There’s a seminal paper they wrote applying constructor theory to evolution. If you see evolution, it’s the most energy-efficient. It’s a very different way of looking at it. It’s a brilliant paper, I think. I picked that map. We’re also using the constraint-based approach to the complexity that comes from Gerardo and others. We started when actually we might be to do something like this. We started to say, let’s identify the constraints and the constructors. Technically, you can call a constructor a constraint, or vice versa. But in terms of making things practical, it makes a lot of difference.

We go to somebody and say, look, there are three things. First of all, there are actors. An actor generally roles or functions very-ready people. Secondly, there are constraints. Constraints can contain things, or they can connect things. Then there are constructors and constructors transform things by passage, process ritual does that; by presence, everything changes sometimes if something else is present; or by contagion, they create imitation. Every executive can get that. We then brainstorm that and that goes on to a grid between the energy cost of change and time to change. There’s a key principle here, if nobody can agree on something, they break it down until they can agree. One of the reasons we’re doing that is we want an accurate situational assessment, which isn’t compromised.

Human beings are incapable of assessing the situation objectively if they’re thinking about what they should do next. If you’re in a strategy session, you’re choosing the evidence to support your own forward action. We’ve done a lot of work to prevent that. This does that. Because nobody can say what we should do. It’s all about well, what is there? Well, break it down until we agree on what it is. Where is it placed on the grid? Well, break it down until we agree on that. What we’re doing is we’re mapping where we can change things and can’t, with everything on the northeast of that grid, near the upper right is, in effect, a counterfactual, the energy cost of change and the time to change is too high. Then we draw a liminal area next to that, which means we can’t change this, but somebody might allow us to, and the vulnerable align at the bottom.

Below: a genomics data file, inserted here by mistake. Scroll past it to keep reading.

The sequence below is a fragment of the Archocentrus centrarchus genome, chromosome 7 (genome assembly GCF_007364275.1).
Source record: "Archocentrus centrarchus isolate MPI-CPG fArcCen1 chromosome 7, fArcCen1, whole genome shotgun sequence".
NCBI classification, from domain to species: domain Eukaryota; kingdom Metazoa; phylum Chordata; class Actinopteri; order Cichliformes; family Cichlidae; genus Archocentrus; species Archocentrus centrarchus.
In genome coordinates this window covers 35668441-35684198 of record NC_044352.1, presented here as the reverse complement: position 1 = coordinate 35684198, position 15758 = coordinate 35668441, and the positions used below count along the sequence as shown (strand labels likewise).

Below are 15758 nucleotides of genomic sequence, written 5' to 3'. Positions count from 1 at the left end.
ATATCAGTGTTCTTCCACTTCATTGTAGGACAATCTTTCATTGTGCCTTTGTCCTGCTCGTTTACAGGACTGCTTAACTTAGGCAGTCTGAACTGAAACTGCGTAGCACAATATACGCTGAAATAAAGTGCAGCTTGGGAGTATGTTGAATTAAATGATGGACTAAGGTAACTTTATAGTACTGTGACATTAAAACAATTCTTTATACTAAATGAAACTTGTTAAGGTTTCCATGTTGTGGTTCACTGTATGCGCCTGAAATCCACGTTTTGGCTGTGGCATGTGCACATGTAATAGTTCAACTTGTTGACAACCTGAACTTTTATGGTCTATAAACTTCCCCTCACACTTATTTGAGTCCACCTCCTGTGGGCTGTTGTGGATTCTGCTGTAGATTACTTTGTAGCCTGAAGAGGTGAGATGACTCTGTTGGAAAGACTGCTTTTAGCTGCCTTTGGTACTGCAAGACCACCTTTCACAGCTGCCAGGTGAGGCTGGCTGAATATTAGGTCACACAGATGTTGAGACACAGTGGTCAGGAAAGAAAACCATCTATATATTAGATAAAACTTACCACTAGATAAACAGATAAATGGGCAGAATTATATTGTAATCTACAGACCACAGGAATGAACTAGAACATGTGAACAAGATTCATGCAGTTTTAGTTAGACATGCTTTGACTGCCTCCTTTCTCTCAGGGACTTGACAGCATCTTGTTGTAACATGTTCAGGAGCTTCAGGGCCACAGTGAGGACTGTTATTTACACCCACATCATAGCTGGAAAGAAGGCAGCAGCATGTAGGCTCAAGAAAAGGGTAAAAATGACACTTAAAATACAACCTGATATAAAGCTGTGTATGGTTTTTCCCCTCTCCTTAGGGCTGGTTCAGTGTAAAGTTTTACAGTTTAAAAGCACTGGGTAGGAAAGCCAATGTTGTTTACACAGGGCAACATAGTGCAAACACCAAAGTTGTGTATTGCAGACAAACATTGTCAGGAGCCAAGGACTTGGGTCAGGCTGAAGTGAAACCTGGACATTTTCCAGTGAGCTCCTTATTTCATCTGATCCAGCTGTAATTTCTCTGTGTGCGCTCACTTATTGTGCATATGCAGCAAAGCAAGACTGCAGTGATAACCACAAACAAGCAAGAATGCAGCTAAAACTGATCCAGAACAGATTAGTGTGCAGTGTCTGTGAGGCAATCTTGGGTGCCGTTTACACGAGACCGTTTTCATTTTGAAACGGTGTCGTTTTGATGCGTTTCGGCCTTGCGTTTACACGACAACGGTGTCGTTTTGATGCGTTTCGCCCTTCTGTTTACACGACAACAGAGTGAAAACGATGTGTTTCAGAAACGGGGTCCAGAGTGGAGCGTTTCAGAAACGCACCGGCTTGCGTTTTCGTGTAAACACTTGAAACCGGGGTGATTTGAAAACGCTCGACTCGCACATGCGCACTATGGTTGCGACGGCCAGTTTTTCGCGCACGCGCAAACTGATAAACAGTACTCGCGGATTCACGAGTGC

Then the really simple thing which comes next is you just take…there are nine different action types, in which you take a constraint or a constructor, and you either reduce or increase the energy cost of change, that’s a project, you stabilize it, you monitor it, you destroy it, you say it’s a conditional change, there’s a whole catalog of these, and you don’t ever say what we’re going to do. What you do is try and change the energy gradients of the landscape. The way I summarized it once, you want the energy cost of virtue to be less than the energy cost of sin before you even start to intervene.

Now, it’s proved hugely valuable. It’s taken off in six months which has never happened before. It’s proved hugely valuable in reducing conflict in strategy and without basically saying, Look, do this before you do something conventional because if you do the classic systems thinking approach, you get everybody together in a room, agree where we’d like to be, you’re probably going to end up in the counterfactual domain almost by definition because you’re going to get idealistic. This is called an affordance landscape as well. Everything southwest of that line is where you can play.